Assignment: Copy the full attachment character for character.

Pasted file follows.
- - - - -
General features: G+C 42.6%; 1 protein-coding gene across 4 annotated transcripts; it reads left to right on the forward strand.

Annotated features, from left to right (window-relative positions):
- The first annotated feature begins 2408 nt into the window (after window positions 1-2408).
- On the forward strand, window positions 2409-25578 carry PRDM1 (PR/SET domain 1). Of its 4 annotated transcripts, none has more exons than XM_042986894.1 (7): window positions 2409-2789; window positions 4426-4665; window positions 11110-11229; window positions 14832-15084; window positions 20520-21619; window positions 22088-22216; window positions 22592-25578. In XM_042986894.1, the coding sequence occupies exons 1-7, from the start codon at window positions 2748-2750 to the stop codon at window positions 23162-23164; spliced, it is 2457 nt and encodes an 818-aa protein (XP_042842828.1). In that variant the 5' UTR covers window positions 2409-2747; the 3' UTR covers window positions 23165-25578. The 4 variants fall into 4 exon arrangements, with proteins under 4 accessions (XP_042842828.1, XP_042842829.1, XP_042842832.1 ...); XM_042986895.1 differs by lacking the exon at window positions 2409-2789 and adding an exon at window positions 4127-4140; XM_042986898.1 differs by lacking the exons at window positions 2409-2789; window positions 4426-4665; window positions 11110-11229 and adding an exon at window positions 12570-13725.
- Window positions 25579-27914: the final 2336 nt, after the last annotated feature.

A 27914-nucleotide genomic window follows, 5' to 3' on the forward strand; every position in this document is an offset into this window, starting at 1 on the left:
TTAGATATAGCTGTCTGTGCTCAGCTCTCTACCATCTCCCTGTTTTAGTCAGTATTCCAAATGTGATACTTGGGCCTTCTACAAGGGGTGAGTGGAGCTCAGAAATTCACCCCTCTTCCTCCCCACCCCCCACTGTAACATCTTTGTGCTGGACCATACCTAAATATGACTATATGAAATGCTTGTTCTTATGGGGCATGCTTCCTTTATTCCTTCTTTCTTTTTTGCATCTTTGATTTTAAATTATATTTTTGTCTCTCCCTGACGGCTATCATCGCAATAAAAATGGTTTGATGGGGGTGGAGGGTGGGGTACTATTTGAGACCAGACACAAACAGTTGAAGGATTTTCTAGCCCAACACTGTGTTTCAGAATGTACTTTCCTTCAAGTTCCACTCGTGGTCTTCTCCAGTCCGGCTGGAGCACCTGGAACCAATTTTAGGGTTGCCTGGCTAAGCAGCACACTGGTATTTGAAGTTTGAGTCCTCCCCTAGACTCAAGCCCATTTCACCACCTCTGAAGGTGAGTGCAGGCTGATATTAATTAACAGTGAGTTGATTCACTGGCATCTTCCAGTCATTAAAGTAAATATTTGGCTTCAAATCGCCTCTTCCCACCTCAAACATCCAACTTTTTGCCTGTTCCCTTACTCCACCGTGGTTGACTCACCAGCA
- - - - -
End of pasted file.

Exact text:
General features: G+C 42.6%; 1 protein-coding gene across 4 annotated transcripts; it reads left to right on the forward strand.

Annotated features, from left to right (window-relative positions):
- The first annotated feature begins 2408 nt into the window (after window positions 1-2408).
- On the forward strand, window positions 2409-25578 carry PRDM1 (PR/SET domain 1). Of its 4 annotated transcripts, none has more exons than XM_042986894.1 (7): window positions 2409-2789; window positions 4426-4665; window positions 11110-11229; window positions 14832-15084; window positions 20520-21619; window positions 22088-22216; window positions 22592-25578. In XM_042986894.1, the coding sequence occupies exons 1-7, from the start codon at window positions 2748-2750 to the stop codon at window positions 23162-23164; spliced, it is 2457 nt and encodes an 818-aa protein (XP_042842828.1). In that variant the 5' UTR covers window positions 2409-2747; the 3' UTR covers window positions 23165-25578. The 4 variants fall into 4 exon arrangements, with proteins under 4 accessions (XP_042842828.1, XP_042842829.1, XP_042842832.1 ...); XM_042986895.1 differs by lacking the exon at window positions 2409-2789 and adding an exon at window positions 4127-4140; XM_042986898.1 differs by lacking the exons at window positions 2409-2789; window positions 4426-4665; window positions 11110-11229 and adding an exon at window positions 12570-13725.
- Window positions 25579-27914: the final 2336 nt, after the last annotated feature.

A 27914-nucleotide genomic window follows, 5' to 3' on the forward strand; every position in this document is an offset into this window, starting at 1 on the left:
TTAGATATAGCTGTCTGTGCTCAGCTCTCTACCATCTCCCTGTTTTAGTCAGTATTCCAAATGTGATACTTGGGCCTTCTACAAGGGGTGAGTGGAGCTCAGAAATTCACCCCTCTTCCTCCCCACCCCCCACTGTAACATCTTTGTGCTGGACCATACCTAAATATGACTATATGAAATGCTTGTTCTTATGGGGCATGCTTCCTTTATTCCTTCTTTCTTTTTTGCATCTTTGATTTTAAATTATATTTTTGTCTCTCCCTGACGGCTATCATCGCAATAAAAATGGTTTGATGGGGGTGGAGGGTGGGGTACTATTTGAGACCAGACACAAACAGTTGAAGGATTTTCTAGCCCAACACTGTGTTTCAGAATGTACTTTCCTTCAAGTTCCACTCGTGGTCTTCTCCAGTCCGGCTGGAGCACCTGGAACCAATTTTAGGGTTGCCTGGCTAAGCAGCACACTGGTATTTGAAGTTTGAGTCCTCCCCTAGACTCAAGCCCATTTCACCACCTCTGAAGGTGAGTGCAGGCTGATATTAATTAACAGTGAGTTGATTCACTGGCATCTTCCAGTCATTAAAGTAAATATTTGGCTTCAAATCGCCTCTTCCCACCTCAAACATCCAACTTTTTGCCTGTTCCCTTACTCCACCGTGGTTGACTCACCAGCA